Barakat Gallery
Login | Register | User Services | Search | Newsletter Sign-up
Barakat Gallery
HOME : African & Tribal Art : Guro, Yaure : Guro Mask
Click to view original image.
Guro Mask - LSO.240
Origin: Ivory Coast
Circa: 1850 AD to 1910 AD
Dimensions: 11.75" (29.8cm) high x 6.75" (17.1cm) wide
Collection: African Art
Medium: Wood

Location: Great Britain
Currency Converter
Place On Hold
Ask a Question
Email to a Friend
Previous Item
Next Item
Photo Gallery
Click photo to change image.
Print image
Click photo to change image.
Print image
Click photo to change image.
Print image
Click photo to change image.
Print image
With a population of 200,000 the Guro live west of the Baule people on the Côte d’Ivoire, in a heterogeneous area of free-filled savannas and dense tropical forest. Originally they were called Kweni, but they were violently colonized between the years 1906 and 1912 and the dominant Baule people of the region subsequently named them the Guro tribe. The Guro farm predominantly cotton, rice, coffee and cocoa – the men clear the field and the women plant. The daily life of the Guro is dominated by secret societies and by a belief in protective spirits, to whom the Guro used to build shrines and create figures. The most significant in this respect is the Je society, which is responsible for social, political, and juridical questions, decisions of peace and war, policing tasks, and the detection of destructive forces, as well as appearing at funerals of its members. The Guro people are governed and regulated by a council of elders, each of them representing one of the main families. The art of the Guro is distinguished by extreme refinement. Notable features on masks are almond shaped eyes, rounded foreheads, finely sculptured nose and mouth with small but sprouting lips. The face of the human mask is usually longish while the forehead and bridge of the nose form an elegant S-shaped profile. The hairdo is often delicately carved in elaborate geometrical patterns, mostly in five parts. Guro masks have small mouths and sharpened teeth. Another characteristic of many Guro masks is the broad, wooden collar that serves as a fixture for a raffia cloak worn by the dancer. The masks are normally colorful as well as black and brown and coated with natural dyes. Guro mask represents the spirit of Gu, the wife of Zamble a supernatural being. Gu is often depicted as elegant, graceful, serene and beautiful. Sacred Guro masks, delicately crafted and colorful are used and honored during sacrificial gatherings, funerals, and celebrations. They honor protective spirits called "Zuzu" which are housed in shrines. - (LSO.240)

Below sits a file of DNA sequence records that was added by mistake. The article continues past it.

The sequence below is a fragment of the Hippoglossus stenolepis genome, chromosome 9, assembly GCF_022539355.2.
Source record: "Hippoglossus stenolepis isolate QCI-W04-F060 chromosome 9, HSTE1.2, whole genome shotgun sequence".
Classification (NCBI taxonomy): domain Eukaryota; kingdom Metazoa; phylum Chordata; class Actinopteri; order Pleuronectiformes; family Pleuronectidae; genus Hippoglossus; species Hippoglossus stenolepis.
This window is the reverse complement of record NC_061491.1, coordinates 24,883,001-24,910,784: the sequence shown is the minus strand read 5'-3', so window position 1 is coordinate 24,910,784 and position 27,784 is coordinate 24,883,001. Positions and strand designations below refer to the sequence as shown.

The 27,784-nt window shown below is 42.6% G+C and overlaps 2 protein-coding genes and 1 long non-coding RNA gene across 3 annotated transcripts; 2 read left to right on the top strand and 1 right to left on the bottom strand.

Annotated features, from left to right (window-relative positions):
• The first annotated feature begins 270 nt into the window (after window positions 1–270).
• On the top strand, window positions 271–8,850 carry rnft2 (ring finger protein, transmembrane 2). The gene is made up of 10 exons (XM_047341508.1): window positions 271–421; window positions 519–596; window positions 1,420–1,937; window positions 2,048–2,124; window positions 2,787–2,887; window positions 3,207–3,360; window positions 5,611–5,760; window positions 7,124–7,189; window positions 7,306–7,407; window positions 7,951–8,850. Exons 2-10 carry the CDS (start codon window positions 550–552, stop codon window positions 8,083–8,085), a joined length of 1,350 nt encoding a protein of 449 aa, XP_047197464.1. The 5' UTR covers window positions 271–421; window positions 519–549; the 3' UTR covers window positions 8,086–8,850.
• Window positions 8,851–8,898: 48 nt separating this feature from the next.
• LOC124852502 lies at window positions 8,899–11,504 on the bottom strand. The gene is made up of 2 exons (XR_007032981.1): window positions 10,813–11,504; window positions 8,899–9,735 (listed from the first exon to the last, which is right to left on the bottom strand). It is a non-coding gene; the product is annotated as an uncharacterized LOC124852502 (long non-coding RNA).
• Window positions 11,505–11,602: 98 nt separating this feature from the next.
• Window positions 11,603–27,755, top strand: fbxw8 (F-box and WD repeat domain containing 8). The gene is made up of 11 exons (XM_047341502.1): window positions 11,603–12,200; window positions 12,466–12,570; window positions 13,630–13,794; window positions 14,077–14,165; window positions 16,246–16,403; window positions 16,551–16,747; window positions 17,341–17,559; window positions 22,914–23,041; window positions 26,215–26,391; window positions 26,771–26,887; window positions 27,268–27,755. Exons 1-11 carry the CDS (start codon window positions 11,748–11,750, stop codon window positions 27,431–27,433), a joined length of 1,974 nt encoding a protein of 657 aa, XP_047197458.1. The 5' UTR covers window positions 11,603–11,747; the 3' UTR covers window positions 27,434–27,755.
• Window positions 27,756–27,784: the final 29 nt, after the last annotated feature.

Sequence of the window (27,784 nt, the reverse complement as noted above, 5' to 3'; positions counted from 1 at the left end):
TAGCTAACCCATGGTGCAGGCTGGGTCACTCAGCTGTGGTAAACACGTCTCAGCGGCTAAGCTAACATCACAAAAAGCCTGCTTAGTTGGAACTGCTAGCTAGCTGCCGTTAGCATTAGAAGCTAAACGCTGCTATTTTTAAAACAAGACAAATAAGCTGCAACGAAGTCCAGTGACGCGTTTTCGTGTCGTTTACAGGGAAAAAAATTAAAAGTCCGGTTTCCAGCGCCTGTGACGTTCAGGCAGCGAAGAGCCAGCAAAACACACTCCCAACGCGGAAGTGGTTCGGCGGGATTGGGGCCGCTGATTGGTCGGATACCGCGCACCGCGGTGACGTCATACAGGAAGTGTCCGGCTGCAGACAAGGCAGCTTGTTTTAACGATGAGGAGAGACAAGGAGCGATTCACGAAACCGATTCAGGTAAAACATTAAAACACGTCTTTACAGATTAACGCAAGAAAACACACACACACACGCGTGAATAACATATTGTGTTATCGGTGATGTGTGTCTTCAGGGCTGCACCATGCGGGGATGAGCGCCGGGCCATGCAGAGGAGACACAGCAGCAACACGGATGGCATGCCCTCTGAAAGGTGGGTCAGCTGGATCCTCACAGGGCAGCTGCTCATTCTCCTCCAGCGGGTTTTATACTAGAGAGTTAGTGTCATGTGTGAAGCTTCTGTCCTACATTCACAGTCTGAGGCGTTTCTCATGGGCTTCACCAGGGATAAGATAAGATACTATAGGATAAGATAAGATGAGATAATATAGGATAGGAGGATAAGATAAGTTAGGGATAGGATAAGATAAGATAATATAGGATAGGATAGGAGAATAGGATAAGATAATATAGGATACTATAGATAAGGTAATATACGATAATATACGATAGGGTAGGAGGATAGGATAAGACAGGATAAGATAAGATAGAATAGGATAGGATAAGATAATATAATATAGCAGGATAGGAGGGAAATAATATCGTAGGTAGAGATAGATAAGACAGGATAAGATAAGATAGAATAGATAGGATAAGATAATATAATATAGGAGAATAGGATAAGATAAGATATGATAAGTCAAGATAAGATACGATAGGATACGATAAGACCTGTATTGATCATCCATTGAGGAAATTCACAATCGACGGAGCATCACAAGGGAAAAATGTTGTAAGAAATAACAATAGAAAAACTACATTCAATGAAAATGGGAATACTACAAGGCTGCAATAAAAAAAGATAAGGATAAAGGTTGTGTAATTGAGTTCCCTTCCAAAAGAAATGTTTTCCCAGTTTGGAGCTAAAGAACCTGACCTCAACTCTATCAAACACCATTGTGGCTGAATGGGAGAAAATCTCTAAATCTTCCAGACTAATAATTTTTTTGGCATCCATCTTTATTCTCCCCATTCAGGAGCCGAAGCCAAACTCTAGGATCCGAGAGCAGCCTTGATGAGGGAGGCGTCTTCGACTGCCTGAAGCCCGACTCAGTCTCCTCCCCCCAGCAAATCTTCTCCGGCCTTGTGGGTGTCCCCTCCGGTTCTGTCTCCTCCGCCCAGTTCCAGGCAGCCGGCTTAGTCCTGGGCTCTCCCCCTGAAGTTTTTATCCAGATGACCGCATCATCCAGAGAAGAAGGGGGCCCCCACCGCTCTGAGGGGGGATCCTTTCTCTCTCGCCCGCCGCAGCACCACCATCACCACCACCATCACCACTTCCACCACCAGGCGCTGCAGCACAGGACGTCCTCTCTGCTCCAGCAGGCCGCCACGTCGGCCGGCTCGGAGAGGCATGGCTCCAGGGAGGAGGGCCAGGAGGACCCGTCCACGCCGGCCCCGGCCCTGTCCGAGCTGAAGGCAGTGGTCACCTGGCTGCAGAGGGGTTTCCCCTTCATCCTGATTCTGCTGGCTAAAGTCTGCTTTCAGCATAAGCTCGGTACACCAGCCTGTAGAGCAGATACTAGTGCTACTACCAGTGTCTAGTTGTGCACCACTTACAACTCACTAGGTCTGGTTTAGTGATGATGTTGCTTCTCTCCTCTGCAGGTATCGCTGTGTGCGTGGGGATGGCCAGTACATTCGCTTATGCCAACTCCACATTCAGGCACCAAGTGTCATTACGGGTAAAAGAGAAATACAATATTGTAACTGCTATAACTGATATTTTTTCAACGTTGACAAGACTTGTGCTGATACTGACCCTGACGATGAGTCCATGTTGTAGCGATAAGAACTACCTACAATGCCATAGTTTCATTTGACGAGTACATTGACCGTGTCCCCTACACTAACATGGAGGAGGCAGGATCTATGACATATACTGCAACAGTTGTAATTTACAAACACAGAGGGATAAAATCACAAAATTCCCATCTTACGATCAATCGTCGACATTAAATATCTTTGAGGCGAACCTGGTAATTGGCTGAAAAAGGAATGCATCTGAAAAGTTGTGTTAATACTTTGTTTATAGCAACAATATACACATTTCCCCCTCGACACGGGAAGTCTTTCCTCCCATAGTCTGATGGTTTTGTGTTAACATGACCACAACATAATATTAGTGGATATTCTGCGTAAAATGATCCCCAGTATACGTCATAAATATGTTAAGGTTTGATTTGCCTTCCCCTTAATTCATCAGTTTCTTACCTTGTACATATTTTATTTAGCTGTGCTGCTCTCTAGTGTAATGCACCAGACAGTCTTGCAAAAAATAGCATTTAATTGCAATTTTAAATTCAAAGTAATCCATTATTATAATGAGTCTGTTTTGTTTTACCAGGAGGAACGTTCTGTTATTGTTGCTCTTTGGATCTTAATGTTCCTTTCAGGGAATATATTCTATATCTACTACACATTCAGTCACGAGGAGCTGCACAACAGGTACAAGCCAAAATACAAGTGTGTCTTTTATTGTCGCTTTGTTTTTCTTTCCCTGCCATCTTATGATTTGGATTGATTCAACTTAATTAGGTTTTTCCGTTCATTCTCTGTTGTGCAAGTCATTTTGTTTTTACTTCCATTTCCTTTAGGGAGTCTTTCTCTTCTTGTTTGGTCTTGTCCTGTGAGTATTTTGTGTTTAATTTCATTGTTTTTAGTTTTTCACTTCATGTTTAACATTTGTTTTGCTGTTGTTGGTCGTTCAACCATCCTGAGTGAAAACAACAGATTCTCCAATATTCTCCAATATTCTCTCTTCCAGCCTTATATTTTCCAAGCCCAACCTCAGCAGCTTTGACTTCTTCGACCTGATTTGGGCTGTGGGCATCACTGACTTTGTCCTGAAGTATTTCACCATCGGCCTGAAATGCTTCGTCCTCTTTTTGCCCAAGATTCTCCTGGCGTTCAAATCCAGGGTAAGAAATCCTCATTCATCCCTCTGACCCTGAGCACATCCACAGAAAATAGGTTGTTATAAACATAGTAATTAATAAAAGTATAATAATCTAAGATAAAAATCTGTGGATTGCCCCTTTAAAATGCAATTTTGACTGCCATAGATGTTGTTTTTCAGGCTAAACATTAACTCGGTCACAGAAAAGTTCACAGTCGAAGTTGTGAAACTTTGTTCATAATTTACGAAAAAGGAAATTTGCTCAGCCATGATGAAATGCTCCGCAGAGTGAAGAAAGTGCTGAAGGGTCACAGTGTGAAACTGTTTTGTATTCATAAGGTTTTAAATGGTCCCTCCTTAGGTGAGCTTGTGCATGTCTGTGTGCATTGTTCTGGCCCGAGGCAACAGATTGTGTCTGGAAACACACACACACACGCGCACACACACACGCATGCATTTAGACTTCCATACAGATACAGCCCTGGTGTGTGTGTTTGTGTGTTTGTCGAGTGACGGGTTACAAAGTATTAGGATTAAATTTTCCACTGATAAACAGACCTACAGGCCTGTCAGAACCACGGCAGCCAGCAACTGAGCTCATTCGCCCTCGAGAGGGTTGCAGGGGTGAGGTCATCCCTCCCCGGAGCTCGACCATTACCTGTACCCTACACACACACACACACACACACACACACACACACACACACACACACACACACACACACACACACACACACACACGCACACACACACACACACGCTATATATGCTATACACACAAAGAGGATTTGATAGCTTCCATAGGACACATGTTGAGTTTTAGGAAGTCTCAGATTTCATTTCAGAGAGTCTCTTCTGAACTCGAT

Home About Us Help Contact Us Services Publications Search
Terms and Conditions Privacy Policy Security

Copyright (c) 2000-2023 by Barakat, Inc. All Rights Reserved - TEL 310.859.8408 - FAX 310.276.1346

coldfusion hosting